This book presents an analysis of representations of white, heterosexual, working-class masculinities in British culture between 1945 and 1989 to trace the development of the sociocultural and material conditions that shaped the masculinities which are helping to shape contemporary culture.

This book seeks to fan the ‘spark of hope’ in the past that informs our present. The period which saw the establishment of the welfare state and the construction and breakdown of the post-war consensus in British politics was of great significance in the formation and maintenance of working-class masculinities and their correspondent representations. The author engages with a variety of cultural texts across various modes and media including films (Alfie), plays (Don’t Look Back in Anger), television (Boys from the Blackstuff), and music (The Beatles), and employs the analysis of the representation of working-class masculinities as a lens through which to examine a range of historical and cultural moments. This book reinstates class as a central precept in the study of British cultural representations and offers a timely intervention in ongoing debates around class and gender identities in Britain.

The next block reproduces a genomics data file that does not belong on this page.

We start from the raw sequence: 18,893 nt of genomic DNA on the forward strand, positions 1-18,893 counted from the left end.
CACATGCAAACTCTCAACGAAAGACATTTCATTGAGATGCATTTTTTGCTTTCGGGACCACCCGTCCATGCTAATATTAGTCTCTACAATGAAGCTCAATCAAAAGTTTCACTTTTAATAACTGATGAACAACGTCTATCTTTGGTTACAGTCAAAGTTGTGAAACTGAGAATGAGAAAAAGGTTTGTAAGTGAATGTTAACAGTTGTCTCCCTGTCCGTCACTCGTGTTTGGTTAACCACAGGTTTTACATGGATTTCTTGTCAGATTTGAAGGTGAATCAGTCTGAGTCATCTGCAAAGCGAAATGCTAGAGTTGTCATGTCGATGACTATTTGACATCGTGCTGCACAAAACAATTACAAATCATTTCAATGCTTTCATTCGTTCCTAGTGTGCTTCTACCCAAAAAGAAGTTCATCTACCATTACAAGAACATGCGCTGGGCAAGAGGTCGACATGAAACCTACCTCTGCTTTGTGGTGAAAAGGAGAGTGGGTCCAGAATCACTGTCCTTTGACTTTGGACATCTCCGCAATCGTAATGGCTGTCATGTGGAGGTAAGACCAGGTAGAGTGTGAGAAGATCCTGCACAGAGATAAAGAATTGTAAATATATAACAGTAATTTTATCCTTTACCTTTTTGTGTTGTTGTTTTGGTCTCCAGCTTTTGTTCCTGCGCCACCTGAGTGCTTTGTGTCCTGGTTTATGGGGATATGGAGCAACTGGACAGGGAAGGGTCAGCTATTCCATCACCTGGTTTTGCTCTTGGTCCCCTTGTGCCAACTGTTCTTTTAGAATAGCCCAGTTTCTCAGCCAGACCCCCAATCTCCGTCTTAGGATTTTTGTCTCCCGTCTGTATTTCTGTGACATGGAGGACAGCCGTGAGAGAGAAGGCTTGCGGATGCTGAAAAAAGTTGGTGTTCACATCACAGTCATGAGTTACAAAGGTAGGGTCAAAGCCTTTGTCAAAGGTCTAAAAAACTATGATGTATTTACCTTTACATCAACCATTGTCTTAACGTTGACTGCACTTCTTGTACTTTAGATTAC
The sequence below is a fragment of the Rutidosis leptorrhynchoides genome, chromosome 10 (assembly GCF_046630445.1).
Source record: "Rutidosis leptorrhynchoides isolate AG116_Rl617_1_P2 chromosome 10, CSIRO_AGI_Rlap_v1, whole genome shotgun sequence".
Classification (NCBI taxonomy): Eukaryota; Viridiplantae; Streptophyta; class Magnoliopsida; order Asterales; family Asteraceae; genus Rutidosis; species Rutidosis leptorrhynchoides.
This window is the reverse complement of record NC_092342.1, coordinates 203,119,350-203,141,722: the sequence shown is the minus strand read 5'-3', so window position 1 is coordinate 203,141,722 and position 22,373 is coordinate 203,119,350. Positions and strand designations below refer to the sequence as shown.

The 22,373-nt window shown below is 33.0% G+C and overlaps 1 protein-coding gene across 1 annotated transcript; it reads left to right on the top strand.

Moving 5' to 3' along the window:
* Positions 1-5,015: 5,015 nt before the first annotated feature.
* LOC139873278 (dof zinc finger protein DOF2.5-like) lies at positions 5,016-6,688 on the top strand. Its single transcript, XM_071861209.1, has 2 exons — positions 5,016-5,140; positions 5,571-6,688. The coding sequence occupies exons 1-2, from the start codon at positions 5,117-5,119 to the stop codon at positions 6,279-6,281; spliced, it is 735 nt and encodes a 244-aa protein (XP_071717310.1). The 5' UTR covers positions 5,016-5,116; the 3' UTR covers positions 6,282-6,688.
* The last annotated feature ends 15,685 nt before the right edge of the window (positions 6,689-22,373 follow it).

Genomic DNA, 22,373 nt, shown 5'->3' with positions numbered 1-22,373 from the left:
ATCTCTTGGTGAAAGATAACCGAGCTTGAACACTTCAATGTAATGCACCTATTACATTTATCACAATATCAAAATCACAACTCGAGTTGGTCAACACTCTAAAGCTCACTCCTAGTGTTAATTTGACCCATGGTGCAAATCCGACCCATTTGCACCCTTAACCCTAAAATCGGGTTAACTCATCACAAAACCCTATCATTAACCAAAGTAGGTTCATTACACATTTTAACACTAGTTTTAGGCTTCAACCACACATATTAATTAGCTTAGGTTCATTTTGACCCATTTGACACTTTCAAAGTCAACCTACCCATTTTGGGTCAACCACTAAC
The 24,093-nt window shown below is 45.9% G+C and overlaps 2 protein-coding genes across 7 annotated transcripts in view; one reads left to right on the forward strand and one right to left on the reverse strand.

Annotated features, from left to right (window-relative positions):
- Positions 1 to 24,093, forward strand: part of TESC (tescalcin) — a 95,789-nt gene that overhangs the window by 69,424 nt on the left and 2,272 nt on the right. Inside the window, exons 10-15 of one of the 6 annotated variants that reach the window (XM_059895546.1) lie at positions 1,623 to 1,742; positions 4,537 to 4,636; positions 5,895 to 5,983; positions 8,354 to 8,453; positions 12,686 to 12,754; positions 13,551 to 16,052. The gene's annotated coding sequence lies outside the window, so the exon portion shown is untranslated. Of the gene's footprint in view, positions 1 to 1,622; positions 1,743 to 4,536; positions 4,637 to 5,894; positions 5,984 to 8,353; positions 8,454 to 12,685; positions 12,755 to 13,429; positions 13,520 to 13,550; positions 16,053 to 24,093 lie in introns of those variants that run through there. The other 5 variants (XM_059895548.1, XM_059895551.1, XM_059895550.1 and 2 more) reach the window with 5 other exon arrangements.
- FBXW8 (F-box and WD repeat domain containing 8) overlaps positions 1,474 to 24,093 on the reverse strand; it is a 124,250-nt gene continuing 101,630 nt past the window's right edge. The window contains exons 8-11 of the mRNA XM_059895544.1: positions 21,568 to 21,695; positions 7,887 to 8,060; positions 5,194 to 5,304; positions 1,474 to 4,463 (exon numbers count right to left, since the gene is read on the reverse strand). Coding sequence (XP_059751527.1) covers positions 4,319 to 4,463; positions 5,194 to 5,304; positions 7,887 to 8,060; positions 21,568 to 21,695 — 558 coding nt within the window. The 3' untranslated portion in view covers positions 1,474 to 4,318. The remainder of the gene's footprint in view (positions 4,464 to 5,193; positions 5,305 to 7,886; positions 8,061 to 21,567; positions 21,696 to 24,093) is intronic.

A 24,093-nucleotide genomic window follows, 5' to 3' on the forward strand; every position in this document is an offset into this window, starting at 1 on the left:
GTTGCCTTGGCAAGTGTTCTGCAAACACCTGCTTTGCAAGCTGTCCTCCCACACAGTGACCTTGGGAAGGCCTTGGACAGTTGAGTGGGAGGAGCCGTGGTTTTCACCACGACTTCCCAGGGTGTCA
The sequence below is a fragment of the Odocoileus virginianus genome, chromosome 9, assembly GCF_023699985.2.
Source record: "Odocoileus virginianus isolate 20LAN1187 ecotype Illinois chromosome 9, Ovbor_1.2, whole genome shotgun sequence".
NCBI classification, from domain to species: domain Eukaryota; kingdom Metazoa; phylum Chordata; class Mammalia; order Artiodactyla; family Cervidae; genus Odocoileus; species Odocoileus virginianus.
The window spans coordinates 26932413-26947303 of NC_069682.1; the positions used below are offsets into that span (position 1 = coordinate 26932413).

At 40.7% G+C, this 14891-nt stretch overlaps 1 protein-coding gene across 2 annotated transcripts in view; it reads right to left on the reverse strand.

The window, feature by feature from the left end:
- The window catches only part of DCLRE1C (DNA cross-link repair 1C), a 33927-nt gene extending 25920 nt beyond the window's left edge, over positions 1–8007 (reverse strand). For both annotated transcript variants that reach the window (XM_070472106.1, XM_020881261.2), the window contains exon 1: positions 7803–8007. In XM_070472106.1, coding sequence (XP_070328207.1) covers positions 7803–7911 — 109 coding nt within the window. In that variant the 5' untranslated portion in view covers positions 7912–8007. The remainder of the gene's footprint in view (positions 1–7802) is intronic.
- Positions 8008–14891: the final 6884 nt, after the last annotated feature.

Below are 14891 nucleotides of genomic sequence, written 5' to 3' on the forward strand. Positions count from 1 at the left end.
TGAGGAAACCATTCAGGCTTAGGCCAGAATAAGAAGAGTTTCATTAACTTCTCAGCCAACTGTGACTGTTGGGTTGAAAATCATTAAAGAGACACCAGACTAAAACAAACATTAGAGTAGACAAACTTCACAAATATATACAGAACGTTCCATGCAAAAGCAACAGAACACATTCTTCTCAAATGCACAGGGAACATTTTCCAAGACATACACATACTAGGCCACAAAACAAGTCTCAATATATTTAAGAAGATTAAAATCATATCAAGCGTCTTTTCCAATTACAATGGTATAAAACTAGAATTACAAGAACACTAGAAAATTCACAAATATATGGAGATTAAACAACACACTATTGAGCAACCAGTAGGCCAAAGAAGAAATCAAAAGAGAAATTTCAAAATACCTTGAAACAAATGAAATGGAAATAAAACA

The book will be key reading for students and researchers with interests in twentieth-century social and cultural British history, masculinities and gender studies, twentieth-century British literature, British television, and cultural studies more broadly.

chapter |19 pages


chapter 1|28 pages

Home sweet home

The post-war settlement, 1945–1951

chapter 2|27 pages

Changing the subject

The ‘Angry Young Men?’, 1950–1960

chapter 3|26 pages

Swinging for him?

The ‘working-class moment’, 1960–1970

chapter 4|29 pages

(In)correct grammar

School and the ties that bind, 1970–1981

chapter 5|33 pages

And then what’s left?

The New Right, 1979–1989

chapter |9 pages


The left behind